Original Air Date: February 28, 1963
Writer: Charles Beaumont
Director: Ralph Senensky
Based on Charles Beaumont’s short story “The Devil, You Say?” (1951), the episode “Printer’s Devil” introduces us to Douglas Winter (Robert Sterling) an indebted owner of The Dansburg Courier, a struggling local newspaper. Sadly his newspaper has fallen on hard times, there is simply too little news to report and a competing paper has arrived in town, The Gazette. The death knell seems to come when the long-time linotype writer Andy Praskins (Charles Thompson) leaves the Courier for the Gazette. Despite the pleadings of Doug’s girlfriend Jackie Benson (Patricia Crowley) Doug goes on a drinking binge that leads him to a suicide attempt from the top of a bridge outside town. However, a strange man suddenly appears and requests a ride back into town from Doug.
“Take away a man’s dream, fill him with whiskey and despair, send him to a lonely bridge, let him stand there all by himself looking down at the black water, and try to imagine the thoughts that are in his mind. You can’t, I can’t. But there’s someone who can—and that someone is seated next to Douglas Winter right now. The car is headed back toward town, but its real destination is the Twilight Zone.
The strange man reveals himself to be Mr. Smith (played by classic Twilight Zone actor Burgess Meredith), an experienced linotype operator. Doug brings him back to the Courier but strange things begin to happen –Mr. Smith can type at lightning speed, and it is almost as if he types the news before it unfolds. Soon the rival Gazette burns to the ground and other advantages come to the Courier. In exchange for his work, Mr. Smith requests the possession of Doug’s immortal soul. Strange events continue to unfold while Jackie suspects something unusual is afoot.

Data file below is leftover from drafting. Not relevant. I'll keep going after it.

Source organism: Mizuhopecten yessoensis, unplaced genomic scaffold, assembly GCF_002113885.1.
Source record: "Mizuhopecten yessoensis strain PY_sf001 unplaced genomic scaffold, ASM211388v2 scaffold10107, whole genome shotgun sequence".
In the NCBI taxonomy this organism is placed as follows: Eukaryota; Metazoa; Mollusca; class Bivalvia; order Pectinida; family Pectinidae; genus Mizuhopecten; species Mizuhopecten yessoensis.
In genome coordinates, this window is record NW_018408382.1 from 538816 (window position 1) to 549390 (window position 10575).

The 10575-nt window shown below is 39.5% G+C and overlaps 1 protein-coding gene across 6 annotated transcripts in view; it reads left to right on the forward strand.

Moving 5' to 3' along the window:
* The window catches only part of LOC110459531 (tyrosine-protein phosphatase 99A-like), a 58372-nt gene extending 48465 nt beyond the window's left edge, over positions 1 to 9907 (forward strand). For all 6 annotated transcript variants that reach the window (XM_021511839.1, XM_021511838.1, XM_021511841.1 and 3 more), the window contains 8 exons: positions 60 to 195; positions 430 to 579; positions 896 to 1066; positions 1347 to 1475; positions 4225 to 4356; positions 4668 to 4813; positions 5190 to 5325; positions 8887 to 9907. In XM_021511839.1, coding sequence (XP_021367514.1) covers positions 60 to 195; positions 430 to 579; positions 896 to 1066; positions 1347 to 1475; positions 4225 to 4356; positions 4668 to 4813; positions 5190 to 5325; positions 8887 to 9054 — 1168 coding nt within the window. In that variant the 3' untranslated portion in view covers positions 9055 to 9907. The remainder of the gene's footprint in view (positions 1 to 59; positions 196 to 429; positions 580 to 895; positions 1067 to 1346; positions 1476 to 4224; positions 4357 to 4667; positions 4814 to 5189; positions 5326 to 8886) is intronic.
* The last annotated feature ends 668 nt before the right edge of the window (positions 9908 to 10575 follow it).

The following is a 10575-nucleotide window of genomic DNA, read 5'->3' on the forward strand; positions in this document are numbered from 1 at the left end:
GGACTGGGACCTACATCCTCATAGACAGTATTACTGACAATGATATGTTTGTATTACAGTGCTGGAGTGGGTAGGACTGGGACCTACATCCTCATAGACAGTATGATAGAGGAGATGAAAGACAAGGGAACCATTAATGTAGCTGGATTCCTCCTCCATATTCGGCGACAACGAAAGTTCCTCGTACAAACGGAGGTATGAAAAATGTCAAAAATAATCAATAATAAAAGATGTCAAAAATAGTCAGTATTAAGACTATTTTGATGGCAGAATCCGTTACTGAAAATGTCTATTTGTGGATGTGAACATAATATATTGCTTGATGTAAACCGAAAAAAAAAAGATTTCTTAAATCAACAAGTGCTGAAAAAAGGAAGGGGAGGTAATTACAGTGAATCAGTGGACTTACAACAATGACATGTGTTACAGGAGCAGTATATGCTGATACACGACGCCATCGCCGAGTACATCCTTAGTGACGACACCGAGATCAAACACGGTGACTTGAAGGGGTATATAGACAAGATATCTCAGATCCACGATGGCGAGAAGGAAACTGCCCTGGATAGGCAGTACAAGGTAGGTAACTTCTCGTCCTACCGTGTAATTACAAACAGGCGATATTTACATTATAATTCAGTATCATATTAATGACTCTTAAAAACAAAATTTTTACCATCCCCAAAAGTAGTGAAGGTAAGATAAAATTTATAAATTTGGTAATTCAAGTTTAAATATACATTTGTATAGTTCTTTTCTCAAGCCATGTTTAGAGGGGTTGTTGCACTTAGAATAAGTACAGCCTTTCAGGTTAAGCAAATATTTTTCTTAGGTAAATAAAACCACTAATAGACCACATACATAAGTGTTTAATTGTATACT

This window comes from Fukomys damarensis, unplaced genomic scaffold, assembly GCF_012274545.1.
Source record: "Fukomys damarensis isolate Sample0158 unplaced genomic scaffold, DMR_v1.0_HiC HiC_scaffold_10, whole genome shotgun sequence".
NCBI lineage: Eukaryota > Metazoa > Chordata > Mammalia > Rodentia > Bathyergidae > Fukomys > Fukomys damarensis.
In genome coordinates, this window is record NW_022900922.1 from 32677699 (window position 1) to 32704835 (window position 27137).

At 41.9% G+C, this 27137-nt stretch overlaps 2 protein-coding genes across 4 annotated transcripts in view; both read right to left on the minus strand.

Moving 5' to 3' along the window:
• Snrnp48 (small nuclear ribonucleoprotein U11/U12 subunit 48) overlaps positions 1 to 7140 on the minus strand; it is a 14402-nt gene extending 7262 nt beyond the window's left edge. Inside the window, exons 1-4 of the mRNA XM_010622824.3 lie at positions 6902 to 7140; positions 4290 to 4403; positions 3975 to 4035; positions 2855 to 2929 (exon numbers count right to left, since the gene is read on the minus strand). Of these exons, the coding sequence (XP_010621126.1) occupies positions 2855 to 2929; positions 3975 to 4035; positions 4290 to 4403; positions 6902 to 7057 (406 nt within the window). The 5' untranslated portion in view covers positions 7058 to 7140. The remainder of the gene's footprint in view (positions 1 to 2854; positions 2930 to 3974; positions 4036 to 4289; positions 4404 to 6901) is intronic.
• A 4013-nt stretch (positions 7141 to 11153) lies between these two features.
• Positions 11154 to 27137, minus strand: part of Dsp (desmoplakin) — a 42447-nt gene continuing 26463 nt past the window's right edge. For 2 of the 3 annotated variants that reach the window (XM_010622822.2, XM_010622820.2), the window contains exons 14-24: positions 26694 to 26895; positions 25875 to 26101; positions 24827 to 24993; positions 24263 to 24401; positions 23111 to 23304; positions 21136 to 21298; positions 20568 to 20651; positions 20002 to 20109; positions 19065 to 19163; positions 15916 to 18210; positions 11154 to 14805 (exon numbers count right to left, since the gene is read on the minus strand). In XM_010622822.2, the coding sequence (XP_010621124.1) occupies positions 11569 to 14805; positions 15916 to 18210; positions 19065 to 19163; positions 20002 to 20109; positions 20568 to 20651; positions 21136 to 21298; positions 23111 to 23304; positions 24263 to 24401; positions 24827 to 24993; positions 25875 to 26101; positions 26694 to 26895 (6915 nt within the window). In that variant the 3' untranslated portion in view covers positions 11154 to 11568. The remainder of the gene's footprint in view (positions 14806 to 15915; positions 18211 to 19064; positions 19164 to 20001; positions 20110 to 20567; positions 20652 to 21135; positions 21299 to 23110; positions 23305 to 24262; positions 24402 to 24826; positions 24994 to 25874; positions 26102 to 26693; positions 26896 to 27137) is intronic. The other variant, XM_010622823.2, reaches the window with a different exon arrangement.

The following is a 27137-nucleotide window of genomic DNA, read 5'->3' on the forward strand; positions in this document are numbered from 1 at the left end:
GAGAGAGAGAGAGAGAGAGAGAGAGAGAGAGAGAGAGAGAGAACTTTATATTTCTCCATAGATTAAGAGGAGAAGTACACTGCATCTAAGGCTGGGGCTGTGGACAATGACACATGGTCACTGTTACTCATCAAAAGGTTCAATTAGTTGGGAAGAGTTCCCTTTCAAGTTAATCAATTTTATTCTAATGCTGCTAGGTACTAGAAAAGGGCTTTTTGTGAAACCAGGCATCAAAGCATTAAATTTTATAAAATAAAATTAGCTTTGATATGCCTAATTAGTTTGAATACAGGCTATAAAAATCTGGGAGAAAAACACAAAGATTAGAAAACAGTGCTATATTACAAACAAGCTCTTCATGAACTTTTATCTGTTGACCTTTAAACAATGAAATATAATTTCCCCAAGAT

In the end, Mr. Smith reveals his true identity: the Devil. He writes a news story which claims that Jackie will soon die in a fiery car wreck so Doug unsuccessfully attempts to shoot Mr. Smith. As Mr. Smith simply smiles and walks away, Doug decides to use the linotype machine himself. He begins to write a story that leads to a car wreck for Mr. Smith while he is driving Jackie to the airport. Doug has been able to effectively write the Devil out of his life while rescuing Jackie –but is the Devil truly gone forever?
“Exit the infernal machine, and with it his satanic majesty, Lucifer, prince of darkness—otherwise known as Mr. Smith. He’s gone, but not for good; that wouldn’t be like him—he’s gone for bad. And he might be back, with another ticket….to The Twilight Zone.”
The Twilight Zone Trivia
- This episode represents another “Deal with the Devil” theme in The Twilight Zone, as found in other notable episodes like “Escape Clause,” “The Howling Man” or “Of Late I Think of Cliffordville.”
- Charles Beaumont’s “The Devil, You Say?”was his first professional sale in 1951. The Twilight Zone episode and the original contain a number of differences, including swapped genders for the lead role. The story was being considered for a feature film starring Bela Lugosi (a hopeful comeback for the aging actor) however the film was never brought into production.
- While no longer in use, linotype machines were used from the 18th century up until the 1970s.
- Niccolo Paganini is alluded to in this episode, an Italian violin virtuoso whose skills were so impressive it was rumored he had made a compact with the Devil.
- The title for the episode refers to a colloquial expression for a printer’s apprentice.
- A complex rig of wires and lighting gel were used in a notable scene in which Burgess Meredith snaps his fingers in order to light a cigar.
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